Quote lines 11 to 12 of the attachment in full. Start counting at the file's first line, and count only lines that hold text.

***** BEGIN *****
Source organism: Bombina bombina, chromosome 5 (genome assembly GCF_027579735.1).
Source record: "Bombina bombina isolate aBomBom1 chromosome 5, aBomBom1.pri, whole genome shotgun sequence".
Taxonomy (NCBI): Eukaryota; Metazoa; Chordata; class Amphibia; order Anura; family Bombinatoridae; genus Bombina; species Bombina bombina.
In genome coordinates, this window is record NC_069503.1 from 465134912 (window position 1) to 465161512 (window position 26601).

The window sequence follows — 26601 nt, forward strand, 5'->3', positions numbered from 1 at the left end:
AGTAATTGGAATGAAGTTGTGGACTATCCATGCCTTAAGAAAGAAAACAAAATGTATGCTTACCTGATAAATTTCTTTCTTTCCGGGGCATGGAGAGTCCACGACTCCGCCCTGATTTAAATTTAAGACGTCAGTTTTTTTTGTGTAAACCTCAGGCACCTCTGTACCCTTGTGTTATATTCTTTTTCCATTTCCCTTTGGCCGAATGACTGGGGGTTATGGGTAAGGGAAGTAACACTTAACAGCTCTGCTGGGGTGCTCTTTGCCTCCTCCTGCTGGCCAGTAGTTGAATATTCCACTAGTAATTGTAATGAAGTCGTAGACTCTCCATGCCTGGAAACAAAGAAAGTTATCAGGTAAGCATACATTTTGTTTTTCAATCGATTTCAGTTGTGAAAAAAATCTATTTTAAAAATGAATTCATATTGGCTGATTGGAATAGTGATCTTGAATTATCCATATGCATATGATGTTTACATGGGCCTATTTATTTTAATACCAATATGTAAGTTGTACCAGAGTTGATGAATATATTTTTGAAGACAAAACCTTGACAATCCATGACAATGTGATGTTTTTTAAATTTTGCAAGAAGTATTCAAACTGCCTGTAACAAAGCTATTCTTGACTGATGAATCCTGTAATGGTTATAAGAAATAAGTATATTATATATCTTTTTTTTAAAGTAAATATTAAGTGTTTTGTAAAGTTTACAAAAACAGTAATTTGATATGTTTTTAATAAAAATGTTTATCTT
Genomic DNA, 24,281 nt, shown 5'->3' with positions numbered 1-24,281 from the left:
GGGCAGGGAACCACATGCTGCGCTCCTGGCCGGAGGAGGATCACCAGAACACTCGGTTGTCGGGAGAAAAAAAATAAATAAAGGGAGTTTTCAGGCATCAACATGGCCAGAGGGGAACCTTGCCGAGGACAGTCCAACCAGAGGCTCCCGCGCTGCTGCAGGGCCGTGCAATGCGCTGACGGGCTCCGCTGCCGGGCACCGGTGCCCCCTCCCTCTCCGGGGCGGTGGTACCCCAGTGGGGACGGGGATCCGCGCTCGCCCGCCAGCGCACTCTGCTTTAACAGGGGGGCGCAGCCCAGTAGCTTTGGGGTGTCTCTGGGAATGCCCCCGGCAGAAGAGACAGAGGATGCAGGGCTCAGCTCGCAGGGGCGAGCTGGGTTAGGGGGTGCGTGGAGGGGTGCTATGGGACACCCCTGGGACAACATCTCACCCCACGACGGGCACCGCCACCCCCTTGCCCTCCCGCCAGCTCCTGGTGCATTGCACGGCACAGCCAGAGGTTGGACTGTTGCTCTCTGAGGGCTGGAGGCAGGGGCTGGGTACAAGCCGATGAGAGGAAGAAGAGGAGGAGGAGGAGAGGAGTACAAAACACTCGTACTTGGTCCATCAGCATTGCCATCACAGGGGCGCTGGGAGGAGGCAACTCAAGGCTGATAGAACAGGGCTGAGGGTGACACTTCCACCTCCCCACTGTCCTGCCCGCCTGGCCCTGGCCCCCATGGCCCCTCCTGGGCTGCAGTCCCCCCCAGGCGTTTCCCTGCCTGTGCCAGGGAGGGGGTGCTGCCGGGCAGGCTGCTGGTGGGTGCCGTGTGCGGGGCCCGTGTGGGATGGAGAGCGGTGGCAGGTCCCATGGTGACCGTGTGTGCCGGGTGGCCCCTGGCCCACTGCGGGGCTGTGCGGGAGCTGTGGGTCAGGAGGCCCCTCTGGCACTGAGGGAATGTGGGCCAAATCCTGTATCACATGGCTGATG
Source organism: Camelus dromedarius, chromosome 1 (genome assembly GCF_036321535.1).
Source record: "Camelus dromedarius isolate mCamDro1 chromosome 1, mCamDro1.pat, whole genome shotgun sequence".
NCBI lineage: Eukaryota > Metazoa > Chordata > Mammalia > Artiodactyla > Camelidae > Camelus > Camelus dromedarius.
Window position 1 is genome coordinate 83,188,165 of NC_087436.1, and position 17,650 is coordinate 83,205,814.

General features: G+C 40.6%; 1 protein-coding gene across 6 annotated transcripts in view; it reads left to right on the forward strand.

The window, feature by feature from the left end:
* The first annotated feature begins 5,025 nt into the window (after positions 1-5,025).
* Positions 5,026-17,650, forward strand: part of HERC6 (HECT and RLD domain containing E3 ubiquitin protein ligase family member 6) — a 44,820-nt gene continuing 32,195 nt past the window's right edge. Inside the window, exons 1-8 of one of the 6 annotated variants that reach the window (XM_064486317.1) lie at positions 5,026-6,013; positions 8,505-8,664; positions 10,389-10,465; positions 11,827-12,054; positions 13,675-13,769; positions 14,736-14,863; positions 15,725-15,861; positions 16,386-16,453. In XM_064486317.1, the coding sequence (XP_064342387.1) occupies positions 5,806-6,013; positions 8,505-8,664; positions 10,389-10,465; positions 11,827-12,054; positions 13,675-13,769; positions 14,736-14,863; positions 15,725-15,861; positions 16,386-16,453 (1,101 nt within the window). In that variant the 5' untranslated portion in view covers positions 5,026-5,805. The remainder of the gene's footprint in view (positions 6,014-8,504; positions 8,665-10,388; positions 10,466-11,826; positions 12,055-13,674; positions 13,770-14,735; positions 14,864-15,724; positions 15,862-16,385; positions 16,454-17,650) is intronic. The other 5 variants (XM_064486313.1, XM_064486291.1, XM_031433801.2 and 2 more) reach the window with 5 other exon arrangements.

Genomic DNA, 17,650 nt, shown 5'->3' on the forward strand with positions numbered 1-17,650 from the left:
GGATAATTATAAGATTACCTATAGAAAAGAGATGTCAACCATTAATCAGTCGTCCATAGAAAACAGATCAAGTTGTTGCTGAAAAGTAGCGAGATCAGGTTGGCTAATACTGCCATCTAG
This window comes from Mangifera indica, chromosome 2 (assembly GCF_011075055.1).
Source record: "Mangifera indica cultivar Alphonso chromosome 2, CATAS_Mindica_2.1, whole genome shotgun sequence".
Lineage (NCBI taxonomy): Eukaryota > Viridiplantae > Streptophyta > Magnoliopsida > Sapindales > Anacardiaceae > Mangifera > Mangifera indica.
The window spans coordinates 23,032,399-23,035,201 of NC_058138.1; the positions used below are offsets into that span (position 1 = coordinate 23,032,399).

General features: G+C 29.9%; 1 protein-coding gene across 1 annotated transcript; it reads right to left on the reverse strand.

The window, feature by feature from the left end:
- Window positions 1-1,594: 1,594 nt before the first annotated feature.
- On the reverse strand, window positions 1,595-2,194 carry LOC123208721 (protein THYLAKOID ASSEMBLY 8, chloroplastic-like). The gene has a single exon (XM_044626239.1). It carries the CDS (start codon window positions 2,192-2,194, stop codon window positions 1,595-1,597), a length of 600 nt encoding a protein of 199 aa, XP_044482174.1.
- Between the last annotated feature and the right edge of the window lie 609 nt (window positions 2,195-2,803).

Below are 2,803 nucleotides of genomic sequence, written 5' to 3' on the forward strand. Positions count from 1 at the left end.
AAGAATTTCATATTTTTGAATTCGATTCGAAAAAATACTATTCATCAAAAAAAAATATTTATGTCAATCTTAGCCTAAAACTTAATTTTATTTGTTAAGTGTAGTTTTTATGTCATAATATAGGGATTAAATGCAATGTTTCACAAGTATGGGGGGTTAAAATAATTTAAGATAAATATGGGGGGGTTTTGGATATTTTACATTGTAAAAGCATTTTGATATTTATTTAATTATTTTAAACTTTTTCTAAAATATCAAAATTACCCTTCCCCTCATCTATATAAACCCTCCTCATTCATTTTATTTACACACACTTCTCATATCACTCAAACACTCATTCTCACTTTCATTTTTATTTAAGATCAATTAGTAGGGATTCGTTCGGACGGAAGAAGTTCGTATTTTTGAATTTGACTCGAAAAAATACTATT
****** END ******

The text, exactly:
NCBI lineage: Eukaryota > Metazoa > Chordata > Mammalia > Artiodactyla > Camelidae > Camelus > Camelus dromedarius.
Window position 1 is genome coordinate 83,188,165 of NC_087436.1, and position 17,650 is coordinate 83,205,814.